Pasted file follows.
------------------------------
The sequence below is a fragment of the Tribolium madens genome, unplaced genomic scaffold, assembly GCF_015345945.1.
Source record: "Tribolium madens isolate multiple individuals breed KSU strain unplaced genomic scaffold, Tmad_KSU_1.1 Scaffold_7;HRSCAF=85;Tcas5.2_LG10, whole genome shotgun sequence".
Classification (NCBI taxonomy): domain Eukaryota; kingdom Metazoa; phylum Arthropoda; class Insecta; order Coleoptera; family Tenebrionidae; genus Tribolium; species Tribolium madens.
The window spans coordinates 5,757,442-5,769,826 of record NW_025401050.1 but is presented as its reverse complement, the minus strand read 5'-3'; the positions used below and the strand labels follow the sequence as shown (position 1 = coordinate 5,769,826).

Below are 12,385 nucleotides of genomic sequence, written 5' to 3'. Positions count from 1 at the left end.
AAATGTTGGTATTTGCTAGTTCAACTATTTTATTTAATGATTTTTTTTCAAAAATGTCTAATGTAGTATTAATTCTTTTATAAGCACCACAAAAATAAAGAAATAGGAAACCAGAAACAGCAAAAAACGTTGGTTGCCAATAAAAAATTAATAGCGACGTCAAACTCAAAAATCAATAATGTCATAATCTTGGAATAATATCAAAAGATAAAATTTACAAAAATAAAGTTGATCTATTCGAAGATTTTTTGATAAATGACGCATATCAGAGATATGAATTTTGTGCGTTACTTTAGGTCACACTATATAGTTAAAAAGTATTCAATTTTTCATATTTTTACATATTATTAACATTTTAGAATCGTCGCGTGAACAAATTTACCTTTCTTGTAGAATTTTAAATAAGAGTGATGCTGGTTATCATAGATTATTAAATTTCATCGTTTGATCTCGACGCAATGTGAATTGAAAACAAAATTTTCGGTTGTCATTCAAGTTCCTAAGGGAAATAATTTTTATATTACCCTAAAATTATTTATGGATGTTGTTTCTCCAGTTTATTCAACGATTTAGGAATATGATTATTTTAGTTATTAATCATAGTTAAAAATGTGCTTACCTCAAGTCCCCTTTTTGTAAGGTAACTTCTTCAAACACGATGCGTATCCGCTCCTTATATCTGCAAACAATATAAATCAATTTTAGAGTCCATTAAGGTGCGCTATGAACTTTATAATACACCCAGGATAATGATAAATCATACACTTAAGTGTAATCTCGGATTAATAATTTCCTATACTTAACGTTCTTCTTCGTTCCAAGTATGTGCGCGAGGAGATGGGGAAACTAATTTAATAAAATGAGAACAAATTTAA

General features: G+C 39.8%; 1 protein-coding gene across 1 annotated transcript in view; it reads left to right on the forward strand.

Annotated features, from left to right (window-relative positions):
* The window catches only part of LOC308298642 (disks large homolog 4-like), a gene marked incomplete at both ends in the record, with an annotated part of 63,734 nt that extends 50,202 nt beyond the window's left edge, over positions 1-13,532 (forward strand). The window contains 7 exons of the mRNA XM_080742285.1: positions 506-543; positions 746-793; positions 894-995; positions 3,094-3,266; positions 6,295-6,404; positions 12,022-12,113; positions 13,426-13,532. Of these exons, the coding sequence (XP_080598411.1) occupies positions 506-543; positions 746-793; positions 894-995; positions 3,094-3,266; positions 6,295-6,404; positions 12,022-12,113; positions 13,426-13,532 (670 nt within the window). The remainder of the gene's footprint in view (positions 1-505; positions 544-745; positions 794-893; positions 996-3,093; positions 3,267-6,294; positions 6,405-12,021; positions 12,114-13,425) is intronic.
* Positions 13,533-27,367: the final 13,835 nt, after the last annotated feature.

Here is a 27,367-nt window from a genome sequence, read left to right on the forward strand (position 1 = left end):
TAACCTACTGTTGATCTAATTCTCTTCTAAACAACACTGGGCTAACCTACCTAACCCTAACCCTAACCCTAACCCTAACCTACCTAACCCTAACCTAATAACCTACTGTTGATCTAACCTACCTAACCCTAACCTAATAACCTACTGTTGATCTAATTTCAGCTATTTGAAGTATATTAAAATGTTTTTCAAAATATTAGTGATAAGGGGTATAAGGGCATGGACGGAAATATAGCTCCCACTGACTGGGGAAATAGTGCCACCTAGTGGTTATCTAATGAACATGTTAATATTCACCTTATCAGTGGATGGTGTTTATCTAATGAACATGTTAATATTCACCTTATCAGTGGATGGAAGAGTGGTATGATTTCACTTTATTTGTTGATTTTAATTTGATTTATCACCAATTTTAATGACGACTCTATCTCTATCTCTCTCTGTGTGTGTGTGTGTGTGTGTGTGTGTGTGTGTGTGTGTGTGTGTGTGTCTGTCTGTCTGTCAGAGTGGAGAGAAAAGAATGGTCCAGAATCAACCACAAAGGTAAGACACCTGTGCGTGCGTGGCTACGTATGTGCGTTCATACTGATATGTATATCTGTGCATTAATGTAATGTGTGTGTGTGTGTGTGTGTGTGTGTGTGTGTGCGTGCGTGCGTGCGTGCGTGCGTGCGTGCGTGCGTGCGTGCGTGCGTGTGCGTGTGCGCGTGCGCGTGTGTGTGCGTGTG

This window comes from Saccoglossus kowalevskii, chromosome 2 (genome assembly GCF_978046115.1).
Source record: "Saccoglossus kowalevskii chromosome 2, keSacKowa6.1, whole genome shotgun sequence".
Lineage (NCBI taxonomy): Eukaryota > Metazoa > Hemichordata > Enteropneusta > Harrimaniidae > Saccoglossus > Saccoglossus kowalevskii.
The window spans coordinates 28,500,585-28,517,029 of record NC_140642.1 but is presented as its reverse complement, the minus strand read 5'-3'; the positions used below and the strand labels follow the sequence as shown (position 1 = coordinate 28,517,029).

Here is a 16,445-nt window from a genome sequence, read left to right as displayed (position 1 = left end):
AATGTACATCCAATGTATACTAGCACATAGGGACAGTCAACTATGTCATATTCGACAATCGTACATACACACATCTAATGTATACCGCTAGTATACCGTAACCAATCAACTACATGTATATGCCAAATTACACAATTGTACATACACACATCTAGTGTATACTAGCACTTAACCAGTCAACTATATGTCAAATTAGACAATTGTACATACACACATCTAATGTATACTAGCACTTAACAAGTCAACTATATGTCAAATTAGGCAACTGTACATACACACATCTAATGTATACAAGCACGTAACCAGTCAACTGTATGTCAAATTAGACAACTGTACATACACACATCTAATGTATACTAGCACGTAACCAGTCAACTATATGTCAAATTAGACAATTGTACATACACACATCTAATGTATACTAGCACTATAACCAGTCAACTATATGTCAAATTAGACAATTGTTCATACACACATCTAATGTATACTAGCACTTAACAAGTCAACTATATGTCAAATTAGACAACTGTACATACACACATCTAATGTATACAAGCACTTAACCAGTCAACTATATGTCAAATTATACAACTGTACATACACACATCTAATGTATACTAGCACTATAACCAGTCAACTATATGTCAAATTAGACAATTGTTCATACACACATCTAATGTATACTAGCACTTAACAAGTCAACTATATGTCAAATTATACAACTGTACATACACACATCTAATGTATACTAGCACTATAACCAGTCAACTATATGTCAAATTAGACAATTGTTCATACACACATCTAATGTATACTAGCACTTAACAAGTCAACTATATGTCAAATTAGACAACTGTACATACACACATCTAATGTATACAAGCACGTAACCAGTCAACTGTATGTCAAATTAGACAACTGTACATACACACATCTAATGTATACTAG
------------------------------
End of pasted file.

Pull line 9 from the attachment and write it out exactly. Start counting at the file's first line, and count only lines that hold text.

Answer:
* The window catches only part of LOC308298642 (disks large homolog 4-like), a gene marked incomplete at both ends in the record, with an annotated part of 63,734 nt that extends 50,202 nt beyond the window's left edge, over positions 1-13,532 (forward strand). The window contains 7 exons of the mRNA XM_080742285.1: positions 506-543; positions 746-793; positions 894-995; positions 3,094-3,266; positions 6,295-6,404; positions 12,022-12,113; positions 13,426-13,532. Of these exons, the coding sequence (XP_080598411.1) occupies positions 506-543; positions 746-793; positions 894-995; positions 3,094-3,266; positions 6,295-6,404; positions 12,022-12,113; positions 13,426-13,532 (670 nt within the window). The remainder of the gene's footprint in view (positions 1-505; positions 544-745; positions 794-893; positions 996-3,093; positions 3,267-6,294; positions 6,405-12,021; positions 12,114-13,425) is intronic.